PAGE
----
Archive for August, 2012

Ant-inspired Internet – the ‘Anternet’ – may be coming soon

Publication: NBC News   Date: August 27, 2012   View Article

Ants get stuff done without anyone in control. Understanding how they do what they do could help us design more robust and efficient networks, according to a biologist who studies ant colony behavior.

A recent study shows that harvester ants, for example, regulate how many ants are out searching for food in a way that resembles how Internet protocols regulate the amount of data being transferred according to the amount of available bandwidth.

New material could lead to thin, flexible, wall-sized TVs

Publication: NBC News   Date: August 24, 2012   View Article

Sheets of material commonly used as an industrial lubricant — just one-molecule thick — may usher in a new era of thin, flexible, and transparent electronics, according to a researcher at the forefront of the technology.

The material, molybdenum disulfide, is similar to wonder material graphene that researchers have been working with since 2004. Unlike graphene, the molybdenum disulfide has a property called a bandgap.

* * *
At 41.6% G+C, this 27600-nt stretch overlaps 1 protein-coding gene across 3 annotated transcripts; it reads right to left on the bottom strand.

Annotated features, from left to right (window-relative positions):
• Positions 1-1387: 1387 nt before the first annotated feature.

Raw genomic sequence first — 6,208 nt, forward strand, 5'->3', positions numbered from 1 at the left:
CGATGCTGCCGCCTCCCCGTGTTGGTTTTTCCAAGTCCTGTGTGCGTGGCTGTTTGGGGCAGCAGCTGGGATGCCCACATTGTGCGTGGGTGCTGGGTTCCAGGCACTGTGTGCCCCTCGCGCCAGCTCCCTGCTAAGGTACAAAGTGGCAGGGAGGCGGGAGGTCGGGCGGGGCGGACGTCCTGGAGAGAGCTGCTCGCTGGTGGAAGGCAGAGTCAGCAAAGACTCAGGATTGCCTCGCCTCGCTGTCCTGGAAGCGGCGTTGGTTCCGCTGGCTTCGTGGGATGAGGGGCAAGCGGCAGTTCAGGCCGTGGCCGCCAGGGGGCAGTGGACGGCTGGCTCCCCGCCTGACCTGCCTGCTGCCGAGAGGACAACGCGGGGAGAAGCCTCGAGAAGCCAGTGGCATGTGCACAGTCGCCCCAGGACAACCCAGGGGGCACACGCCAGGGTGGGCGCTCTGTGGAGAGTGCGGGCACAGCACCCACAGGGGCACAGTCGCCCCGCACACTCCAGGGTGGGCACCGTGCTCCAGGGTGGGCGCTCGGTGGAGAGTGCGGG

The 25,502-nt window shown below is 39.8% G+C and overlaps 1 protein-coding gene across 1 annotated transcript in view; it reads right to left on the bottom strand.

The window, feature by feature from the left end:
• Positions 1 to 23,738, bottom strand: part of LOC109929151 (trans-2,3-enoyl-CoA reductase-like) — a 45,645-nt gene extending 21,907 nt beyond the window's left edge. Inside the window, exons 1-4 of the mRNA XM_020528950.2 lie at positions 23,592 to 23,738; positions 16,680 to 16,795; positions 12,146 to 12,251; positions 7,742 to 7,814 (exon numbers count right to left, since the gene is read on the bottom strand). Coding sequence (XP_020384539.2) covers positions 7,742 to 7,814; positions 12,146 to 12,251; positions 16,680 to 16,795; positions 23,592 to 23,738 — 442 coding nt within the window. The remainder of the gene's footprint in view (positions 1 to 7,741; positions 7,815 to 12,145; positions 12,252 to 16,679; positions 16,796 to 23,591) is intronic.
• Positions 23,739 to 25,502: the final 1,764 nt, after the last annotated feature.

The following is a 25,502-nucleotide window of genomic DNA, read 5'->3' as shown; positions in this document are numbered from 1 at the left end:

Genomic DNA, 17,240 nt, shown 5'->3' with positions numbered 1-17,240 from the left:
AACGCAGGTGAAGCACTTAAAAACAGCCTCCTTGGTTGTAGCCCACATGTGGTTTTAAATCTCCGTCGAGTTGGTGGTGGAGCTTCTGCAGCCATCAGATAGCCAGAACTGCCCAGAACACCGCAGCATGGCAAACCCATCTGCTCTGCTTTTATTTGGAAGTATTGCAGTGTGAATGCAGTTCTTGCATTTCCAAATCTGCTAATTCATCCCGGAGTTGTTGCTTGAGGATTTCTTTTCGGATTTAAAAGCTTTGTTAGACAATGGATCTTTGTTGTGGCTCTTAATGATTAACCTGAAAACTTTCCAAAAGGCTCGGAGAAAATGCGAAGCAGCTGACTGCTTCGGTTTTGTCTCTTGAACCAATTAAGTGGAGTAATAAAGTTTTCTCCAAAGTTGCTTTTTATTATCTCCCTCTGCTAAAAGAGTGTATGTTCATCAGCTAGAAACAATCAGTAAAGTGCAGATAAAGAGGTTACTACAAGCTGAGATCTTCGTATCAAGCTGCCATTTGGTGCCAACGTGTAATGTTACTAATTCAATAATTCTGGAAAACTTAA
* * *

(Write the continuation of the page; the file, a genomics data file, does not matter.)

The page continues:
‘Invisibility cloak’ science to bring broadband Internet to everyone, everywhere

Publication: NBC News   Date: August 22, 2012   View Article

A lightweight, compact antenna made with an exotic “metamaterial” will soon bring broadband satellite Internet connections to anyone, anywhere with a portable laptop-sized hotspot.

The hotspot is the first product to be offered by Kymeta, a startup launched Tuesday by Intellectual Ventures, a Bellevue, Wash.,- based patent and research company led by former Microsoft chief technology officer Nathan Myhrvold.

Ready for extreme weather? IBM – yes, IBM – can help

Publication: NBC News   Date: August 9, 2012   View Article

On June 28, if anyone in the greater Washington D.C. area ran a weather-modeling service called Deep Thunder, they would have known a derecho windstorm was about to rip trees from the ground, knock out power and leave millions of people stifling in relentlessly sticky heat.

No one did.

As a result, millions of people suffered for days on end as utilities scrambled to restore electricity. Many businesses were idled through the Fourth of July holiday. Untold millions in wages and revenue were lost. At least 13 people died.

© 2008-2010 Collected Writings By John Roach